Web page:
Survey: US religious groups do not view climate change as a crisis

burned-out cars

Burned-out cars line the sea walk after the wildfire on Aug. 11, 2023, in Lahaina, Hawaii. (AP/Rick Bowmer) 

Yonat Shimron

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On the same day Pope Francis issued a new call for climate change action, a group of mostly mainline Protestant and Jewish leaders launched a seven-year campaign to advocate for meaningful climate solutions.

"One Home One Future" is the latest multifaith effort intended to engage congregations in caring for the Earth.

But a new survey released by the Public Religion Research Institute suggests that work won't be easy.

Beliefs on the severity of climate change have not shifted much among religious traditions over the past decade and few religious Americans view climate change as a crisis, according to the PRRI study published Oct. 4.

Overall, 27% of Americans say climate change is a crisis, just a few percentage points up from 23% in 2014. Among the nation's religious groups, beliefs on the severity of climate change have not shifted significantly. In fact, among white evangelicals the view that the Earth is in crisis actually dropped; from 13% in 2014 to 8% today.

No religious group topped one-third of respondents agreeing climate change is a crisis. American Jews were the most likely to say so at 32%, followed by 31% of Hispanic Catholics, 22% of white mainline Protestants, 20% of white Catholics, 19% of Black Protestants and 16% of Hispanic Protestants who say there is a climate crisis.

The survey of 5,192 adults in all 50 states, conducted online June 8-28, 2023, shows that despite growing climate calamities, American opinions have not moved dramatically.

"The fact that it remained unchanged was pretty remarkable to me," said Melissa Deckman, CEO of PRRI. "It's just really concerning."

So far in 2023, the United States has had 23 separate weather and climate disasters that cost more than $1 billion each in damage, The New York Times reported. Those include Hurricane Idalia in Florida and the wildfires in Hawaii, which are believed to have killed 97 people. The month of August was the planet's hottest in the National Oceanic and Atmospheric Administration's 174-year record,

While religious Americans mostly agree that climate change is caused by human activity, such as burning fossil fuels, here too there are exceptions. Nearly half of white evangelicals (49%) still believe climate change is caused by natural patterns in the environment.

To a great extent, these unyielding views of the climate crisis may be shaped by politics. Evangelicals and Latter-day Saints, who overall don't  see climate change as a crisis, are stalwart Republicans, a party that has resisted acknowledging climate change. (Former President Donald Trump, the Republican Party's presumptive nominee in 2024, has called the extremely settled science of climate change a "hoax."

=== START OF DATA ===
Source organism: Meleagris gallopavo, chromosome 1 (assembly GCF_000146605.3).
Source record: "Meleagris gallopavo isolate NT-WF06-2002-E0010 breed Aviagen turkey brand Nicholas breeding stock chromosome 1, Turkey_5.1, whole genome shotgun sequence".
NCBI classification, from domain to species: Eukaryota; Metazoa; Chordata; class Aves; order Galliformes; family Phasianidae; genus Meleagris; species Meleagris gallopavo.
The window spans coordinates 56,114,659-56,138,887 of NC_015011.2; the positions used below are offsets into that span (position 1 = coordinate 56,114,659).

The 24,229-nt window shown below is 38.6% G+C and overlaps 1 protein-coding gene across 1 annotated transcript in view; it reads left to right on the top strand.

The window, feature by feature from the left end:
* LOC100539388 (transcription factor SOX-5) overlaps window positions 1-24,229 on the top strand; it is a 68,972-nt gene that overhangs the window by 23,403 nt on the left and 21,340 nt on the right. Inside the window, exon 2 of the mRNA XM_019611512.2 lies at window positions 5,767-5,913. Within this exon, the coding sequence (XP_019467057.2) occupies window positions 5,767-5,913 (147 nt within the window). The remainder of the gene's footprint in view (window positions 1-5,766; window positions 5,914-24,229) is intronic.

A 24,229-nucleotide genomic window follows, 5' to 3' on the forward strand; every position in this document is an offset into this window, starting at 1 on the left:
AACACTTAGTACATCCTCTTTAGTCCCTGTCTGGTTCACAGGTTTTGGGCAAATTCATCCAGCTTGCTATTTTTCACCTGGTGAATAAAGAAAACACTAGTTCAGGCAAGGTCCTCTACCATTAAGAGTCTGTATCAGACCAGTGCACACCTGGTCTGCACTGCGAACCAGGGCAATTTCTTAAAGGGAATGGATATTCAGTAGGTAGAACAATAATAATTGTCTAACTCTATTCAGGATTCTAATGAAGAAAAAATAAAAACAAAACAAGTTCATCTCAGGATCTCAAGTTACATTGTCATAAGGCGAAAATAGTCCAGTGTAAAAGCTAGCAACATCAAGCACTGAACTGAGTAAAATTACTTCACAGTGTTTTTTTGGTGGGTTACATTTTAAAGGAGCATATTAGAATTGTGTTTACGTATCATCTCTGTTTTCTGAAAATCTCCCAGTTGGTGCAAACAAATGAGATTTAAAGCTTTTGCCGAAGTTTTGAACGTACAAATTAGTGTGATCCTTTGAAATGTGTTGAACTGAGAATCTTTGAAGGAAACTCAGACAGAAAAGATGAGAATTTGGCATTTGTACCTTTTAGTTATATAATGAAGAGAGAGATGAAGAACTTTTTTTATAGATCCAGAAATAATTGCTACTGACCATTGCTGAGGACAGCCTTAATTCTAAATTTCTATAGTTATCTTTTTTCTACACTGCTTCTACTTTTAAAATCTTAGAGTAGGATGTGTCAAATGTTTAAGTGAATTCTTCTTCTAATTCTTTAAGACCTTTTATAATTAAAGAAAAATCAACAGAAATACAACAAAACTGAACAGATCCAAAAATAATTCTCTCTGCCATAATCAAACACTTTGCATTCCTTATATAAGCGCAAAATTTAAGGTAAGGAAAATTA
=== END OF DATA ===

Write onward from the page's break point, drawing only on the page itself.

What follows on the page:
"I'm not at all surprised to find that white evangelicals and Latter-day Saints tend to be the least likely to think that climate change is caused by humans or see any sort of policy to address it because we know that the Republican Party's official position has often denied climate change and it's certainly not advocating for policies that mitigate climate change effects," Deckman said.

The survey found that fewer than 3 in 10 Republicans (28%) believe climate change is caused by human activity. Fully half of Republicans believe climate change is caused by natural changes in the environment and an additional 20% think there's no solid evidence for climate change. (By comparison, 83% of Democrats and 64% of independents believe climate change is caused by human activity.)

In stark contrast to religious Americans, the religiously unaffiliated increasingly view the Earth as being in crisis. Among this group, often referred to as "nones," that view grew 10 percentage points, from 33% in 2014 to 43% in 2023.

At the same time, the theological notion that God has called Christians to exercise dominion over all areas of society appears to be waning. Fewer than half of white evangelicals subscribe to this belief and far lower numbers of other religious groups do. Religious groups are now more likely to believe that individuals are required by God to take care of or be good stewards of the Earth, the survey found.

On Oct. 4, Pope Francis issued a stark reminder about the effects of climate change. He warned that "the world in which we live is collapsing and may be nearing the breaking point."

In an update to Laudato Si', the pope's pioneering 2015 encyclical that rang a clear alarm bell about the climate, Pope Francis on Oct. 4 asserted that "despite all attempts to deny, conceal, gloss over or relativize the issue, the signs of climate change are here and increasingly evident."

And he took direct aim at the United States, for "irresponsible lifestyle(s)" causing irreparable harm to the planet."

The PRRI survey had a margin of error of plus or minus 1.6 percentage points.

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